Code - Investing - FI

Experiment – Let’s test some portfolios!

Building portfolios is something I am really experiencing recently. To help me, and I invite you to follow along, I’ve started a free account on Investopedia stock trading simulator platform. By doing so, you can create a game with a set amount of fake money to experience investing before doing it with your hard earned money.

This post might help people who want to become financially independent or simply want to invest but are not sure where to start. I will proceed by creating a series of sample portfolios and explaining my personal choice of asset for each of them. They will have their separate post to simplify the reading but this one will be the index. Feel free to comment or suggest things that I could change, I am open to new ideas as well as knowledge sharing!

The Setup

Your Goal

The first step is to set your goal for every portfolio you want to build. Also take into consideration if it’s a tax free or a tax differed account because it might impact your investment choices. In all cases, fixing your goal is more important and will be done even before starting to show some pie charts! This is how I am going to proceed for every sample I will create.

Stock Broker

For real stock trading like ETFs, you need a stock broker like RBC Direct Investing, Desjardins Disnat, ScotiaBank iTrade or any other broker. The online brokers are better in my opinion because they tend to cost less and they let you do whatever you want without influencing your choice. Still, that leaves you on your own, be sure to do some research.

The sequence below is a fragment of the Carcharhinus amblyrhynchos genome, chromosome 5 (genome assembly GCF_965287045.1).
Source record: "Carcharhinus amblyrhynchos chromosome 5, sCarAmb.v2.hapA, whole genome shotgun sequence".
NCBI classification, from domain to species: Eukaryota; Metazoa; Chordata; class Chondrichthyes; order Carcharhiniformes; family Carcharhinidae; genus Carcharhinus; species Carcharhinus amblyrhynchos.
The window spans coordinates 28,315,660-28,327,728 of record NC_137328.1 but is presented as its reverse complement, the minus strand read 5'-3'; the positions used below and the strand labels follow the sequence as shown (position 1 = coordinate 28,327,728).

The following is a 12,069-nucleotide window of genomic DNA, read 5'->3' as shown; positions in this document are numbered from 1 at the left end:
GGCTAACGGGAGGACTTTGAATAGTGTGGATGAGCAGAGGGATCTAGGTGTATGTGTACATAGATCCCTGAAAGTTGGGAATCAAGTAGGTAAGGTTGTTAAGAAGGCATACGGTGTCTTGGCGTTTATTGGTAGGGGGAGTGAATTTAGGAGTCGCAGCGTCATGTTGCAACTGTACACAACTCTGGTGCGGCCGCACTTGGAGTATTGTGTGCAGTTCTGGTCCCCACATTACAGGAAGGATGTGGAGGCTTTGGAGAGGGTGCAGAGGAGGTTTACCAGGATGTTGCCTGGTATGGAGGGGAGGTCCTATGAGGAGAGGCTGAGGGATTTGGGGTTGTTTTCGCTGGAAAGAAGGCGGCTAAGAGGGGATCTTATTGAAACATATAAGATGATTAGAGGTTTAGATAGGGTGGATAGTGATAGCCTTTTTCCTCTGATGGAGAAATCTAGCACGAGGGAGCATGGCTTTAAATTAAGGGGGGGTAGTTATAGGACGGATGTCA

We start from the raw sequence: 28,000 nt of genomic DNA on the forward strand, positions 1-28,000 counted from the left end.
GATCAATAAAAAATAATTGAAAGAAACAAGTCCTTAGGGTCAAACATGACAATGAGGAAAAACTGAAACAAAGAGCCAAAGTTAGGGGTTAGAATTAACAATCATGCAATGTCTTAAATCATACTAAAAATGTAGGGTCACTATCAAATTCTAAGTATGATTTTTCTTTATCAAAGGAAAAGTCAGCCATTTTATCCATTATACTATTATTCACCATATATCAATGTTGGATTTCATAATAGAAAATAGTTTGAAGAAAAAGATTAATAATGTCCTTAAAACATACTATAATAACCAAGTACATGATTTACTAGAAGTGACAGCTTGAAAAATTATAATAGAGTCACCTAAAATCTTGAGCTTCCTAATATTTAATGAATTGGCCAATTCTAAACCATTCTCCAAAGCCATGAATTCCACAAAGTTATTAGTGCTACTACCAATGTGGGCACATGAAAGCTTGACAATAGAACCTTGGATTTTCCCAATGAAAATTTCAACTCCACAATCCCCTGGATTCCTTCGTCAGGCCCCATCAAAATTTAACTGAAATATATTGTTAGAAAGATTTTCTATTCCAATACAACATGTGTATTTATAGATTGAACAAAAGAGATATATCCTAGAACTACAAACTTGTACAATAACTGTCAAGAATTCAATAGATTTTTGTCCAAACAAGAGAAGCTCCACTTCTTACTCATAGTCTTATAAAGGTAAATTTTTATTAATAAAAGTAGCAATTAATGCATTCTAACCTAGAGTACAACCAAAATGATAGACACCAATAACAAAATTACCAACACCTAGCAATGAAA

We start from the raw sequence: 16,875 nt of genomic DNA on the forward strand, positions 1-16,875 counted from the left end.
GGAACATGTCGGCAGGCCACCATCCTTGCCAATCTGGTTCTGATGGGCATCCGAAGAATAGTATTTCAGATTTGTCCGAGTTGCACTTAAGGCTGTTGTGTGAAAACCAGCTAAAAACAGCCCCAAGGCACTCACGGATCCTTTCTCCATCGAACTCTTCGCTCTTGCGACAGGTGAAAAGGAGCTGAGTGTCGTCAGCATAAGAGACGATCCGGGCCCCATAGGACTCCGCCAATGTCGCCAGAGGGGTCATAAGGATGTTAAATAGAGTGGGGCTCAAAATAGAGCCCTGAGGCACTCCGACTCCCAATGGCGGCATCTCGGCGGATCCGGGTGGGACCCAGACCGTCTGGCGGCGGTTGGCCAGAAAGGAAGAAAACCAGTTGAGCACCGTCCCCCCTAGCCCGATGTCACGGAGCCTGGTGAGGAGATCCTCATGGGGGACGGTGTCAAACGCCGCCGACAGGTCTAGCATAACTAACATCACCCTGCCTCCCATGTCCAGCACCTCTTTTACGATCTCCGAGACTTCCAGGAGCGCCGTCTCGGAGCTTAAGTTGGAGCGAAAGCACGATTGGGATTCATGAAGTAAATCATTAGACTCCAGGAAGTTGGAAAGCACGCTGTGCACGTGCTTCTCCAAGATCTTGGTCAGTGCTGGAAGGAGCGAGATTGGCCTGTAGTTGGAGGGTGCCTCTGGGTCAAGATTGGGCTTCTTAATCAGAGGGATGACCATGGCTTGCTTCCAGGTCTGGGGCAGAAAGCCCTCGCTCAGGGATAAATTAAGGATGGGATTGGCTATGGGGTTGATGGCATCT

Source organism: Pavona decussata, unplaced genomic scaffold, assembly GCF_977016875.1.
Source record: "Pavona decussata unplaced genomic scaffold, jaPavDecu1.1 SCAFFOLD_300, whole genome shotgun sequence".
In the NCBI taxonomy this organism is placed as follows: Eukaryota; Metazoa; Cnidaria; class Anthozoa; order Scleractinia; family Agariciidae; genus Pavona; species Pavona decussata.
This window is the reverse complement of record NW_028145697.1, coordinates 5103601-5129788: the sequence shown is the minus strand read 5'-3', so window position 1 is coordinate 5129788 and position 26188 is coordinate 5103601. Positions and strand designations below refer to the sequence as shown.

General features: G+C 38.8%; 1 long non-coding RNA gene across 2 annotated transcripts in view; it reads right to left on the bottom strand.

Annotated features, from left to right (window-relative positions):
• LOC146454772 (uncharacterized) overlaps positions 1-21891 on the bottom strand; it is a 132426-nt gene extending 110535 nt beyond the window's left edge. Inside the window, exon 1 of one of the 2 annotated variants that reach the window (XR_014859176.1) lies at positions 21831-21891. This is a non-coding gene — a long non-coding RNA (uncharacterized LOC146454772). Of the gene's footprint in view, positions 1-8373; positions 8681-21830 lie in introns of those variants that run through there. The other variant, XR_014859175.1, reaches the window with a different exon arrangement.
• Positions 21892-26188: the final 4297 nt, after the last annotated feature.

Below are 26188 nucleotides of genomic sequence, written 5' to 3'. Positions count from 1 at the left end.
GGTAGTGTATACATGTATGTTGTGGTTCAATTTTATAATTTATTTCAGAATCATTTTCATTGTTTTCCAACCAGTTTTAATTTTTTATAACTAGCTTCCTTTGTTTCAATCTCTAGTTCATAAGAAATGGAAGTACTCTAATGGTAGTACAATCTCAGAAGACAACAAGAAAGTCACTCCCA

If you don’t feel comfortable at the moment, you can still open a “fake” broker account. Sometimes even your bank’s broker offers this service. Or you can rely on Investopedia as I do! Create an account, login, and you are ready to go!

You can create a new game with your own parameters and buy stocks for 100 000$ (or whatever the amount you choose). This amount will vary depending on the portfolio I will build, I want to set realistic goals and keep it simple at the same time.

Investopedia Game

Quick Guide on How to Trade Shares

Here is how to trade shares and how I do to calculate the number of shares I need. As I say, most of the systems, being real or fake, work sort of the same way.

Let’s say I have a 30 000$ portfolio and I want to accomplish the CalmSeas portfolio with it. The proportions are:

  • 25% in VAB
  • 25% in VBU
  • 20% in VCN
  • 30% in XAW

I simply calculate VAB by doing 30 000 x 0.25 = 7500. This gives me 25% of 30 000$ which is 7500$. I then need to buy 7500$ of VAB shares to meet with the portfolio proportion. Then I will be repeating the same steps for every other part and that’s it!

Here is a quick look at the target final amounts. I strongly suggest that you create a pie chart in an Excel spreadsheet to keep track of 1. your goal, 2. the target portfolio, 3. the current portfolio to the rebalancing date.

  • 25% in VAB – 7500$
  • 25% in VBU – 7500$
  • 20% in VCN – 6000$
  • 30% in XAW – 9000$

VAB Shares Trade

In the preceding screen, I buy 290 shares of VAB at 25.83$ each and I set a limit to make sure it doesn’t go up to high. In fact, there is a delay between the time the order is filled by you and the time that it’s processed as stock prices can go up or down during that time. The limit prevents these fluctuations from affecting your total amount. Remember that you don’t need to be dead on for the totals. For example, if I trade for 7480$ or 7520$ it doesn’t really matter, as long as you roughly follow the percentages you should be fine. Also, you cannot trade half shares with ETFs like you can with mutual funds and don’t forget about the trading fees. In our case I’ve set them to 9.99$ per trade.